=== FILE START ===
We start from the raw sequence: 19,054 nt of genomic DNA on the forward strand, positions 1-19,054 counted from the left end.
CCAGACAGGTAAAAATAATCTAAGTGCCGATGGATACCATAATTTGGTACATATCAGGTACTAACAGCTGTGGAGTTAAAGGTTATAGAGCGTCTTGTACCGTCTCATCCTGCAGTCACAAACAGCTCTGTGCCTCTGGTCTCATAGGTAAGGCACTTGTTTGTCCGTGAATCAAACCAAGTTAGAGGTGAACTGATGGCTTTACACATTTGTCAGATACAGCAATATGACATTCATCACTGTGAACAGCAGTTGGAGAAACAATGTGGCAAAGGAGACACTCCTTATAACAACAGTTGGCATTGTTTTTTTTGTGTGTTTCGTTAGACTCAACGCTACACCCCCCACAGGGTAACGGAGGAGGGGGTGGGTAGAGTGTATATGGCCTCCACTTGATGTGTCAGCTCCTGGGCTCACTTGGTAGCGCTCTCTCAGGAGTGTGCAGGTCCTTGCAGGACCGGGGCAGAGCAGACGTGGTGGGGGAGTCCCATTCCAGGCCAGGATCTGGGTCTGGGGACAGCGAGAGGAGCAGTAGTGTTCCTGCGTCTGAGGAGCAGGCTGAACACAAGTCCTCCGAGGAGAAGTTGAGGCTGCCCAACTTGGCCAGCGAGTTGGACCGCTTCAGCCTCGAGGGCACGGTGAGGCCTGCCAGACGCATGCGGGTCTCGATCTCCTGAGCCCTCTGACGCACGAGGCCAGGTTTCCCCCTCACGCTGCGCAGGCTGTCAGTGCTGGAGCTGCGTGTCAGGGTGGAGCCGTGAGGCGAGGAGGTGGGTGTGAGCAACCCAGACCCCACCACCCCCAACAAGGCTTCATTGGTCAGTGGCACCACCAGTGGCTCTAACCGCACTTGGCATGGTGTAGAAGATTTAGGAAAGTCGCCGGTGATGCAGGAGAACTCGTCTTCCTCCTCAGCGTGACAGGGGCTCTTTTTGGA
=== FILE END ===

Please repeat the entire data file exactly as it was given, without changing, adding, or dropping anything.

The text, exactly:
We start from the raw sequence: 19,054 nt of genomic DNA on the forward strand, positions 1-19,054 counted from the left end.
CCAGACAGGTAAAAATAATCTAAGTGCCGATGGATACCATAATTTGGTACATATCAGGTACTAACAGCTGTGGAGTTAAAGGTTATAGAGCGTCTTGTACCGTCTCATCCTGCAGTCACAAACAGCTCTGTGCCTCTGGTCTCATAGGTAAGGCACTTGTTTGTCCGTGAATCAAACCAAGTTAGAGGTGAACTGATGGCTTTACACATTTGTCAGATACAGCAATATGACATTCATCACTGTGAACAGCAGTTGGAGAAACAATGTGGCAAAGGAGACACTCCTTATAACAACAGTTGGCATTGTTTTTTTTGTGTGTTTCGTTAGACTCAACGCTACACCCCCCACAGGGTAACGGAGGAGGGGGTGGGTAGAGTGTATATGGCCTCCACTTGATGTGTCAGCTCCTGGGCTCACTTGGTAGCGCTCTCTCAGGAGTGTGCAGGTCCTTGCAGGACCGGGGCAGAGCAGACGTGGTGGGGGAGTCCCATTCCAGGCCAGGATCTGGGTCTGGGGACAGCGAGAGGAGCAGTAGTGTTCCTGCGTCTGAGGAGCAGGCTGAACACAAGTCCTCCGAGGAGAAGTTGAGGCTGCCCAACTTGGCCAGCGAGTTGGACCGCTTCAGCCTCGAGGGCACGGTGAGGCCTGCCAGACGCATGCGGGTCTCGATCTCCTGAGCCCTCTGACGCACGAGGCCAGGTTTCCCCCTCACGCTGCGCAGGCTGTCAGTGCTGGAGCTGCGTGTCAGGGTGGAGCCGTGAGGCGAGGAGGTGGGTGTGAGCAACCCAGACCCCACCACCCCCAACAAGGCTTCATTGGTCAGTGGCACCACCAGTGGCTCTAACCGCACTTGGCATGGTGTAGAAGATTTAGGAAAGTCGCCGGTGATGCAGGAGAACTCGTCTTCCTCCTCAGCGTGACAGGGGCTCTTTTTGGA